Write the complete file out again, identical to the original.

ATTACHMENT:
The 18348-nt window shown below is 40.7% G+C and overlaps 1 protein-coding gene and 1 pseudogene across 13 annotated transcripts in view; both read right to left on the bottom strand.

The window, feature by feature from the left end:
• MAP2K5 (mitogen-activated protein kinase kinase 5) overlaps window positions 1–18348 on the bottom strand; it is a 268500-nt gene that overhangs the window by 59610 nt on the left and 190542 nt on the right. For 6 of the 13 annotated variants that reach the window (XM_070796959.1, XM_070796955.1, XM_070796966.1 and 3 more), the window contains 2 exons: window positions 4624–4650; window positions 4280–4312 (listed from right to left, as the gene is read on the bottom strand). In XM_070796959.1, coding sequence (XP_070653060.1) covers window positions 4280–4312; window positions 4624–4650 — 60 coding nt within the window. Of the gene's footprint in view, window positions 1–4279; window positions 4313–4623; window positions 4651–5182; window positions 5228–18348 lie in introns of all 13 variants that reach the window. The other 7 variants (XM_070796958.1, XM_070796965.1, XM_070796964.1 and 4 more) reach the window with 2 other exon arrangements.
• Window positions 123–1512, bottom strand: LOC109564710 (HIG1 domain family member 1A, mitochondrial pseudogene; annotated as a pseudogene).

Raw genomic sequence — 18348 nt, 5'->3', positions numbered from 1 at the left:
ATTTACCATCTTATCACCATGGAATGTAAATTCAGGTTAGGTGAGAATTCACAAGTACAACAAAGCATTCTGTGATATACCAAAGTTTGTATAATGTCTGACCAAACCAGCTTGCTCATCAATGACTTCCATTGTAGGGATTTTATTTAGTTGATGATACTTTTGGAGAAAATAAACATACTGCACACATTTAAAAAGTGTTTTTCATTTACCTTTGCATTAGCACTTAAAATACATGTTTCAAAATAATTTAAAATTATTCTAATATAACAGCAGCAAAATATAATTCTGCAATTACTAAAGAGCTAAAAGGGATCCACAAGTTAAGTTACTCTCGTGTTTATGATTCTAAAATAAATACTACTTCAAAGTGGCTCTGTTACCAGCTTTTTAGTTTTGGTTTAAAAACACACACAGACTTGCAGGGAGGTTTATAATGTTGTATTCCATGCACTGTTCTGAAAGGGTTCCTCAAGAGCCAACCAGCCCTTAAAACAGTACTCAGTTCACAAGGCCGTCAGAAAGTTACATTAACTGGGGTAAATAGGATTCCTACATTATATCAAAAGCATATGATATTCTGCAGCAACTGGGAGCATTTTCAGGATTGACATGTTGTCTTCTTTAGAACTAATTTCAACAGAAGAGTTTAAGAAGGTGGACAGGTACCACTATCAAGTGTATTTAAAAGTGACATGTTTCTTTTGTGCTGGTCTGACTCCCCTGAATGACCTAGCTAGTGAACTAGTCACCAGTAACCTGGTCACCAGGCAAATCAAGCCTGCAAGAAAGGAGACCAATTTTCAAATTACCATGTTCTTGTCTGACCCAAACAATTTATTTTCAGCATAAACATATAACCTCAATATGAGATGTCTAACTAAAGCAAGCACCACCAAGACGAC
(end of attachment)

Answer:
The 18348-nt window shown below is 40.7% G+C and overlaps 1 protein-coding gene and 1 pseudogene across 13 annotated transcripts in view; both read right to left on the bottom strand.

The window, feature by feature from the left end:
• MAP2K5 (mitogen-activated protein kinase kinase 5) overlaps window positions 1–18348 on the bottom strand; it is a 268500-nt gene that overhangs the window by 59610 nt on the left and 190542 nt on the right. For 6 of the 13 annotated variants that reach the window (XM_070796959.1, XM_070796955.1, XM_070796966.1 and 3 more), the window contains 2 exons: window positions 4624–4650; window positions 4280–4312 (listed from right to left, as the gene is read on the bottom strand). In XM_070796959.1, coding sequence (XP_070653060.1) covers window positions 4280–4312; window positions 4624–4650 — 60 coding nt within the window. Of the gene's footprint in view, window positions 1–4279; window positions 4313–4623; window positions 4651–5182; window positions 5228–18348 lie in introns of all 13 variants that reach the window. The other 7 variants (XM_070796958.1, XM_070796965.1, XM_070796964.1 and 4 more) reach the window with 2 other exon arrangements.
• Window positions 123–1512, bottom strand: LOC109564710 (HIG1 domain family member 1A, mitochondrial pseudogene; annotated as a pseudogene).

Raw genomic sequence — 18348 nt, 5'->3', positions numbered from 1 at the left:
ATTTACCATCTTATCACCATGGAATGTAAATTCAGGTTAGGTGAGAATTCACAAGTACAACAAAGCATTCTGTGATATACCAAAGTTTGTATAATGTCTGACCAAACCAGCTTGCTCATCAATGACTTCCATTGTAGGGATTTTATTTAGTTGATGATACTTTTGGAGAAAATAAACATACTGCACACATTTAAAAAGTGTTTTTCATTTACCTTTGCATTAGCACTTAAAATACATGTTTCAAAATAATTTAAAATTATTCTAATATAACAGCAGCAAAATATAATTCTGCAATTACTAAAGAGCTAAAAGGGATCCACAAGTTAAGTTACTCTCGTGTTTATGATTCTAAAATAAATACTACTTCAAAGTGGCTCTGTTACCAGCTTTTTAGTTTTGGTTTAAAAACACACACAGACTTGCAGGGAGGTTTATAATGTTGTATTCCATGCACTGTTCTGAAAGGGTTCCTCAAGAGCCAACCAGCCCTTAAAACAGTACTCAGTTCACAAGGCCGTCAGAAAGTTACATTAACTGGGGTAAATAGGATTCCTACATTATATCAAAAGCATATGATATTCTGCAGCAACTGGGAGCATTTTCAGGATTGACATGTTGTCTTCTTTAGAACTAATTTCAACAGAAGAGTTTAAGAAGGTGGACAGGTACCACTATCAAGTGTATTTAAAAGTGACATGTTTCTTTTGTGCTGGTCTGACTCCCCTGAATGACCTAGCTAGTGAACTAGTCACCAGTAACCTGGTCACCAGGCAAATCAAGCCTGCAAGAAAGGAGACCAATTTTCAAATTACCATGTTCTTGTCTGACCCAAACAATTTATTTTCAGCATAAACATATAACCTCAATATGAGATGTCTAACTAAAGCAAGCACCACCAAGACGAC